Municipal Solid Waste (MSW) consists of approximately 40% of paper waste, making it the top material that we throw away. Although paper waste is biodegradable, its recycling adds more advantage to the municipal solid waste management system. Paper recycling is a simple process which leads to the recovery of waste paper from MSW and converting it into new paper products.
Pre-consumer waste and Post consumer waste
Pre-consumer waste is a material which is not generated in a paper mill. It is a kind of discarded waste before it is ready for consumer use. Post-consumer waste is waste material generated which is discarded after consumer use, such as old corrugated containers (OCC), old magazines, old newspapers (ONP) etc.
Paper products which can be recycled are; Newspaper, Shredded paper, Phonebooks, Cardboard, Magazines, Computer paper, Envelopes, Junk mail, Construction paper etc. Through recycling of cardboard and other paper products, millions of new paper products are produced such as Egg cartons, Tissue, Toilet paper, Newspaper, Paper bags, Notebooks, Stamps, Business cards, Calendars.
There are a few limitations to paper recycling as well. Along with fibers, paper can contain a variety of inorganic and organic constituents, including up to 10,000 different chemicals, which can potentially contaminate the newly manufactured paper products. As an example, bisphenol A (a chemical commonly found in the thermal paper) has been verified as a contaminant in a variety of paper products resulting from paper recycling. Although several measures might reduce the chemical load in paper recycling (e.g., improved decontamination, an optimized collection of paper for recycling), even completely terminating the use of a particular chemical (phase-out) might still result in its circulation in the paper cycle for decades.
Sources of Solid Waste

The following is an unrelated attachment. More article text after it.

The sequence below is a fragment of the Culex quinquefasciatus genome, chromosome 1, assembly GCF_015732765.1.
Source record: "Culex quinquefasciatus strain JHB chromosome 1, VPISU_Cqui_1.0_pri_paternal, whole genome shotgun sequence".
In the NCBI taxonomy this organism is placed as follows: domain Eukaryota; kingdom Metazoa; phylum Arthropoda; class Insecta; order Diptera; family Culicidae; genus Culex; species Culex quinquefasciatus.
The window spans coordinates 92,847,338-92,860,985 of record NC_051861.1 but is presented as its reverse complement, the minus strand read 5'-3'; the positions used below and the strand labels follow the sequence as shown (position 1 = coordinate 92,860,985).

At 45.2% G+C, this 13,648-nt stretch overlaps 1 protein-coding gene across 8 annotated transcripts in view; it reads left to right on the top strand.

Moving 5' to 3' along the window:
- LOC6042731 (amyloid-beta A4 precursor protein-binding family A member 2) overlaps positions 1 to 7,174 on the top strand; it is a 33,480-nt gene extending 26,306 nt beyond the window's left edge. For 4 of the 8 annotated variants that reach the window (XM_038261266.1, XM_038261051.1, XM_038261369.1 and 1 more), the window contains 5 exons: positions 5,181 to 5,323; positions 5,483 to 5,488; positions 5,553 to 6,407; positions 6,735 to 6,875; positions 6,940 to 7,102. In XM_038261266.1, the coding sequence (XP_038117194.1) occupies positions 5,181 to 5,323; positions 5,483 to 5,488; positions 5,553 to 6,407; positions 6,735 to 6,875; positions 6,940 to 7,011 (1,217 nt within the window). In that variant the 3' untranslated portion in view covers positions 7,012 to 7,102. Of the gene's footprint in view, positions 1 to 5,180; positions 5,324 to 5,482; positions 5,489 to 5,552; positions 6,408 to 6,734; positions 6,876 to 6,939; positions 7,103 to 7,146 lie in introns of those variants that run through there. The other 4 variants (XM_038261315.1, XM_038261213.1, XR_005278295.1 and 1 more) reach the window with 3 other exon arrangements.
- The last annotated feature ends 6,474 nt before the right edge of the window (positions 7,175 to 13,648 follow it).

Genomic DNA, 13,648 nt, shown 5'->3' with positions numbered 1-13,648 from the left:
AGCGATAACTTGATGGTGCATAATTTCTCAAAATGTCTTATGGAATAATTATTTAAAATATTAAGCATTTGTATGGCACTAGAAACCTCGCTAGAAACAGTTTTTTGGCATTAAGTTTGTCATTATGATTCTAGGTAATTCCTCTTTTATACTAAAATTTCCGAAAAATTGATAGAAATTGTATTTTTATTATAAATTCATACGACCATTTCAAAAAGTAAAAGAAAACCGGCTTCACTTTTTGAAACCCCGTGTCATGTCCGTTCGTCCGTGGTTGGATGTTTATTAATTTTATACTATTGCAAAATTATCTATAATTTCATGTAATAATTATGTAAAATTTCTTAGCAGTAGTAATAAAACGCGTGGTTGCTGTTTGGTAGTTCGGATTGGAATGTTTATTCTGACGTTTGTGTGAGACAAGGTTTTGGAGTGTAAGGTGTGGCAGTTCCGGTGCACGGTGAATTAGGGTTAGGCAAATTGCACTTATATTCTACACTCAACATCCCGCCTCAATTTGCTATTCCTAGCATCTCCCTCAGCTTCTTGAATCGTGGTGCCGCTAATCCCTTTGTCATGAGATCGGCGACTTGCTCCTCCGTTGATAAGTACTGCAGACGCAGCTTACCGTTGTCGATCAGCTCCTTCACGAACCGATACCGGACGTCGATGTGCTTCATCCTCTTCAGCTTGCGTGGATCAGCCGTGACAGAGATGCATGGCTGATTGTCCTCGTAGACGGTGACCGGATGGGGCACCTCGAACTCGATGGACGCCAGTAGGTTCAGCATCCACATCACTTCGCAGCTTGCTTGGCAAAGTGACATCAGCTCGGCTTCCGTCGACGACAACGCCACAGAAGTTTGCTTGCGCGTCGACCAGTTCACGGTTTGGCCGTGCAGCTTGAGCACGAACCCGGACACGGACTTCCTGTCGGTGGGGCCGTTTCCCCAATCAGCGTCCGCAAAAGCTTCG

Every day, tonnes of waste is disposed at various landfill sites. This waste comes from homes, office, industries and other agricultural activities.
Residences and homes where people live are some of the major sources of solid waste. Garbage from these places includes food wastes, plastics, paper, glass, leather, cardboard, metals, yard wastes, ashes and special wastes like bulky household items like electronics, tires, batteries, old mattresses and used oil.
Industries are known to be one of the biggest contributors to solid waste. They include light and heavy manufacturing industries, construction sites, fabrication plants, canning plants, power and chemical plants. These industries produce solid waste in form of housekeeping wastes, food wastes, packaging wastes, ashes, construction and demolition materials, special wastes, medical wastes as well as other hazardous wastes.
Commercial facilities and buildings are yet another source of solid waste today. Commercial buildings and facilities, in this case, refer to hotels, markets, restaurants, godowns, stores and office buildings. Solid wastes generated from these places include plastics, food wastes, metals, paper, glass, wood, cardboard materials, special wastes and other hazardous wastes.